Montrose council agrees to electric fences within village

“It's how we keep them out of landfills and they are pulsating so they won't hurt people." ~ Conservation Officer Ben Beetlestone

Conservation Officer Ben Beetlestone says, when installed properly, electric fences work great at keeping bears away.

“It’s how we keep them out of landfills and they are pulsating so they won’t hurt people,” he explained.

“And the animals learn real fast, to stay away.”

That’s another check for Montrose council’s reconsideration about use of electric fences, which is an issue that reared its head a few times this year.

The village’s current zoning bylaw prohibits electric fences in all zones, and prohibits barbed wire in residential zones or on a fence less than two metres from adjacent ground level in other zones.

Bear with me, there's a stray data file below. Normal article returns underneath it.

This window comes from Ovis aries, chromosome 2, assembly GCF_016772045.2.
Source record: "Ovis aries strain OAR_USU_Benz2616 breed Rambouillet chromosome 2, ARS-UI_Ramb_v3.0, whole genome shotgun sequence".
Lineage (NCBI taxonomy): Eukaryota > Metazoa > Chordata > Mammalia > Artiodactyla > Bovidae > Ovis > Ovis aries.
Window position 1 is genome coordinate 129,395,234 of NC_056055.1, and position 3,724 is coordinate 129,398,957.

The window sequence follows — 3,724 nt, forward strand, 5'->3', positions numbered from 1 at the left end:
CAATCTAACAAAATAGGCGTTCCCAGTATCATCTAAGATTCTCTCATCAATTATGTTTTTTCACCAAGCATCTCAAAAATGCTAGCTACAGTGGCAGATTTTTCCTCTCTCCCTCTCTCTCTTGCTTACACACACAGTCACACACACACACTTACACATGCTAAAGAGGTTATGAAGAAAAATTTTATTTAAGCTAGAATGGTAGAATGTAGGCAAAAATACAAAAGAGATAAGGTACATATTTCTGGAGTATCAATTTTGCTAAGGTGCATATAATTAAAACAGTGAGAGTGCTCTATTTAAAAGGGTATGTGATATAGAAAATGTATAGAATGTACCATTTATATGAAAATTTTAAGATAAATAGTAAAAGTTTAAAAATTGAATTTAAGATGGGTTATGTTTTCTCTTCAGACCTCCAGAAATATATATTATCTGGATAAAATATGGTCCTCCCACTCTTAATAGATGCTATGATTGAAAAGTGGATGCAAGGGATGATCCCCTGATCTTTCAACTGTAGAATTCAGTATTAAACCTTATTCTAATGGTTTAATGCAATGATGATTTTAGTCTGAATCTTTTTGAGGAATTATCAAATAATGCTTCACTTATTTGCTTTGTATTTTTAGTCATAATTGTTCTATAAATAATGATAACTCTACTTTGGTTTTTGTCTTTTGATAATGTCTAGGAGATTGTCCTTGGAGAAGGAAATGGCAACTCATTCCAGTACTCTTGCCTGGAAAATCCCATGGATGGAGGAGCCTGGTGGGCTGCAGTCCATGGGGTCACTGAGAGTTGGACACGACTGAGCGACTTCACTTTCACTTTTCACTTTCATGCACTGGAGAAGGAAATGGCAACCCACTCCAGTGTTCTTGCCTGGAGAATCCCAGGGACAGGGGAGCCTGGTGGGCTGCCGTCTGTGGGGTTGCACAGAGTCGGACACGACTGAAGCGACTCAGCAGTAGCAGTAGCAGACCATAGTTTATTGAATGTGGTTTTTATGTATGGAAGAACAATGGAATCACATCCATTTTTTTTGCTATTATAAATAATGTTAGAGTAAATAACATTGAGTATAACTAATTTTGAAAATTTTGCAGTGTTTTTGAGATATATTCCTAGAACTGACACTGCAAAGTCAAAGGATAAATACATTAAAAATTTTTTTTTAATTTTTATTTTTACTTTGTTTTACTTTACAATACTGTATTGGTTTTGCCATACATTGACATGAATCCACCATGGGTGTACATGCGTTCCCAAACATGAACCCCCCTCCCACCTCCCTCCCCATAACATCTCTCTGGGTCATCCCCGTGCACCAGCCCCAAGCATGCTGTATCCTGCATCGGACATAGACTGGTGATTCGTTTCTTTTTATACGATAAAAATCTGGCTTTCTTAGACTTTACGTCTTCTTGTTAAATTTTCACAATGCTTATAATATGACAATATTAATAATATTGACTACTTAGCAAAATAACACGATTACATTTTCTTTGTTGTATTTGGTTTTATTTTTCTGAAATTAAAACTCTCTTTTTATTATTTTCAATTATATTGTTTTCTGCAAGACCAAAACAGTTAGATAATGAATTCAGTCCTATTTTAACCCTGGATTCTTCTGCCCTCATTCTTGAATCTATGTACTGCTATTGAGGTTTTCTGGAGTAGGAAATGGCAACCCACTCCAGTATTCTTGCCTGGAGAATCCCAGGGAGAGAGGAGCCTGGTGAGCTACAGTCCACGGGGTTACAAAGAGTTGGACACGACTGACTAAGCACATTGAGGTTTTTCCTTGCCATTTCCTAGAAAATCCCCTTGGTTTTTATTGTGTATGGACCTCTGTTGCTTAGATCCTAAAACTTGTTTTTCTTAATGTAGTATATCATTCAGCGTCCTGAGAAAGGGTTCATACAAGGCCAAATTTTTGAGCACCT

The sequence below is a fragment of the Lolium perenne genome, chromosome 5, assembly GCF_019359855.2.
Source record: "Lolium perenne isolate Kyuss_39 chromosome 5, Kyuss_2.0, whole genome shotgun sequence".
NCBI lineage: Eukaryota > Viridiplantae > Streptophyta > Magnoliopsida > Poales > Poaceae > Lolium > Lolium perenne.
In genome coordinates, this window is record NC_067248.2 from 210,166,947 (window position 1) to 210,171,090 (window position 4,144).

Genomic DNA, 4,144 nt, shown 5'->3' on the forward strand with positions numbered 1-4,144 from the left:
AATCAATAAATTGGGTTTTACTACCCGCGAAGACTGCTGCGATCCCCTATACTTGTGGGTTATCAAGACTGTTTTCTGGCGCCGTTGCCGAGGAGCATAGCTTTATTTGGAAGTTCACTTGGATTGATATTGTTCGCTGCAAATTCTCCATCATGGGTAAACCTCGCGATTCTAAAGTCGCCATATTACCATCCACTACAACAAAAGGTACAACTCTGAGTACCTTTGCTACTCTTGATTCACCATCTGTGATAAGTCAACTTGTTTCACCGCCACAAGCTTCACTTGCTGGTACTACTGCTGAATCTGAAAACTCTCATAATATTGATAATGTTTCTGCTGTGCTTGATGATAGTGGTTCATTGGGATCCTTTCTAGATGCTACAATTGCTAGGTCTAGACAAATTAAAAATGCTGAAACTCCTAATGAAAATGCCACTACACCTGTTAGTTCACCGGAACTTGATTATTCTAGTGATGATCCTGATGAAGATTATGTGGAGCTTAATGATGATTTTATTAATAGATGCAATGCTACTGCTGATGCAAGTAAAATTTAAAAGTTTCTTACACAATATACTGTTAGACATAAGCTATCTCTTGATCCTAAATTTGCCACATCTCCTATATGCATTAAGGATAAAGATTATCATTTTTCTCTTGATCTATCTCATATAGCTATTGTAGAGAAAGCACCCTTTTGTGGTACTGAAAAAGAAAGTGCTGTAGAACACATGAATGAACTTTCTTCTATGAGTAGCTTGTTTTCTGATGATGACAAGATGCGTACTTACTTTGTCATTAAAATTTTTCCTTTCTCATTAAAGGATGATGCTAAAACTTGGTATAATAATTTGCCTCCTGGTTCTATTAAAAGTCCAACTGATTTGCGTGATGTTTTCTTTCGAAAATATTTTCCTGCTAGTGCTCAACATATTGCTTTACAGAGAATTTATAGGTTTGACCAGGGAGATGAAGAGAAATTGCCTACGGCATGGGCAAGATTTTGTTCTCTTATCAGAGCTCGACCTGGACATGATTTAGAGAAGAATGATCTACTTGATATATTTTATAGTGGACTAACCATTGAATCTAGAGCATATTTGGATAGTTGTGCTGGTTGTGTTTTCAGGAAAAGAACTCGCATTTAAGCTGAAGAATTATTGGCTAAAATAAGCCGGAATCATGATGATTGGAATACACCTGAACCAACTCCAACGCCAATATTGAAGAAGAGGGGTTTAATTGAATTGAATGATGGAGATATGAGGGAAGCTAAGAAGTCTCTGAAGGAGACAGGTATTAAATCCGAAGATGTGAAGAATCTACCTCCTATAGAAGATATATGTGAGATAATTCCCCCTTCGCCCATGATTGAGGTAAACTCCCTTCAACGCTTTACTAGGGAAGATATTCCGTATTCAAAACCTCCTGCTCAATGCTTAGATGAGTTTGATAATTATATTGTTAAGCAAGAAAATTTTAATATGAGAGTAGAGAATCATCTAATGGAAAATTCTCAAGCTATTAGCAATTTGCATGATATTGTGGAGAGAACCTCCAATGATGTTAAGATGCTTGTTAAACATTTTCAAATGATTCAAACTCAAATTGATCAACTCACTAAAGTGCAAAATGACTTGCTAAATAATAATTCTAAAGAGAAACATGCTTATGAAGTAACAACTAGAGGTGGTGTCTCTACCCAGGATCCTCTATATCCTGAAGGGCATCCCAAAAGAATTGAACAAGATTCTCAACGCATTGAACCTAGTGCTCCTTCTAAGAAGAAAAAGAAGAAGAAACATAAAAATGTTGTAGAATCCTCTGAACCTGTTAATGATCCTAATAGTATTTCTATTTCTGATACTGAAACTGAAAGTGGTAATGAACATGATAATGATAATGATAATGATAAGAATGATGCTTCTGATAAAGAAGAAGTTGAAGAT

With more than one resident wanting to install an electric fence to field away bears, Monday night, Montrose council agreed to a bylaw amendment, and allow regulated use of electric fences.

Those updated guidelines include: the fence must be located at least one metre in from all exterior property lines; the controller and charger must meet CSA requirements such as current cannot be conducted in excess of 10,000 volts; a proper grounding system must be in place; the fence must be maintained and checked periodically by meter; and appropriate signage has to be visible.

Additionally, the bylaw states it is the duty of the person installing and using the electric fence system to comply with associated regulations.

The motion carried, but not all council members agreed to the change.

Coun. Cindy Cook says installing a fence doesn’t address the problem with wildlife attractants, it simply protects the one property.

The bylaw update won’t be in place until next year, clarified Montrose Mayor Joe Danchuk, adding the amendment is subject to three readings and a public hearing before final adoption.